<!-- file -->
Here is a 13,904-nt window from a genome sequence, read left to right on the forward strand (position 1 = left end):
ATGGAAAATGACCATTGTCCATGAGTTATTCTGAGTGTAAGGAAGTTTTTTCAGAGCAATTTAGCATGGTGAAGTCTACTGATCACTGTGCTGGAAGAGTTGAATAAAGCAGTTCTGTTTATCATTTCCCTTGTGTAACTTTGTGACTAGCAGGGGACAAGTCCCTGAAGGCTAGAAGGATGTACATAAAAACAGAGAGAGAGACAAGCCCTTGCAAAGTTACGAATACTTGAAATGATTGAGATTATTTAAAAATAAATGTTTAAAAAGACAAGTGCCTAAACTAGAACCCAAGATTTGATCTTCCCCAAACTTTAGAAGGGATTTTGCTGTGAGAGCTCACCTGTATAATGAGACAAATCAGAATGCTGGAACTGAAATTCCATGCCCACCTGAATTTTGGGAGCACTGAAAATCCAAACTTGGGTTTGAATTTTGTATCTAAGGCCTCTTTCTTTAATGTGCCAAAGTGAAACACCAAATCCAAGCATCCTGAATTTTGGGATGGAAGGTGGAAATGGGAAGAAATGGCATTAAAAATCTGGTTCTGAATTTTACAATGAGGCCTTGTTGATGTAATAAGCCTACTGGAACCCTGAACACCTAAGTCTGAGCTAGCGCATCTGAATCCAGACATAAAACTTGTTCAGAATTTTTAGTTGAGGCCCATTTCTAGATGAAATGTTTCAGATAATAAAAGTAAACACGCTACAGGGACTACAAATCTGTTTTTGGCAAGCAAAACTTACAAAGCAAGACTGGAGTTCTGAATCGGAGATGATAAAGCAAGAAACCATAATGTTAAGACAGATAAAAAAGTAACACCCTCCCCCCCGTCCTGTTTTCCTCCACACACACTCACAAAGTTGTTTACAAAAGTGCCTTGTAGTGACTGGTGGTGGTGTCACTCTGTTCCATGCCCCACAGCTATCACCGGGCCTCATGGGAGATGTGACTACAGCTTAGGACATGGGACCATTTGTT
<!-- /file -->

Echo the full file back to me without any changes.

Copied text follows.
Here is a 13,904-nt window from a genome sequence, read left to right on the forward strand (position 1 = left end):
ATGGAAAATGACCATTGTCCATGAGTTATTCTGAGTGTAAGGAAGTTTTTTCAGAGCAATTTAGCATGGTGAAGTCTACTGATCACTGTGCTGGAAGAGTTGAATAAAGCAGTTCTGTTTATCATTTCCCTTGTGTAACTTTGTGACTAGCAGGGGACAAGTCCCTGAAGGCTAGAAGGATGTACATAAAAACAGAGAGAGAGACAAGCCCTTGCAAAGTTACGAATACTTGAAATGATTGAGATTATTTAAAAATAAATGTTTAAAAAGACAAGTGCCTAAACTAGAACCCAAGATTTGATCTTCCCCAAACTTTAGAAGGGATTTTGCTGTGAGAGCTCACCTGTATAATGAGACAAATCAGAATGCTGGAACTGAAATTCCATGCCCACCTGAATTTTGGGAGCACTGAAAATCCAAACTTGGGTTTGAATTTTGTATCTAAGGCCTCTTTCTTTAATGTGCCAAAGTGAAACACCAAATCCAAGCATCCTGAATTTTGGGATGGAAGGTGGAAATGGGAAGAAATGGCATTAAAAATCTGGTTCTGAATTTTACAATGAGGCCTTGTTGATGTAATAAGCCTACTGGAACCCTGAACACCTAAGTCTGAGCTAGCGCATCTGAATCCAGACATAAAACTTGTTCAGAATTTTTAGTTGAGGCCCATTTCTAGATGAAATGTTTCAGATAATAAAAGTAAACACGCTACAGGGACTACAAATCTGTTTTTGGCAAGCAAAACTTACAAAGCAAGACTGGAGTTCTGAATCGGAGATGATAAAGCAAGAAACCATAATGTTAAGACAGATAAAAAAGTAACACCCTCCCCCCCGTCCTGTTTTCCTCCACACACACTCACAAAGTTGTTTACAAAAGTGCCTTGTAGTGACTGGTGGTGGTGTCACTCTGTTCCATGCCCCACAGCTATCACCGGGCCTCATGGGAGATGTGACTACAGCTTAGGACATGGGACCATTTGTT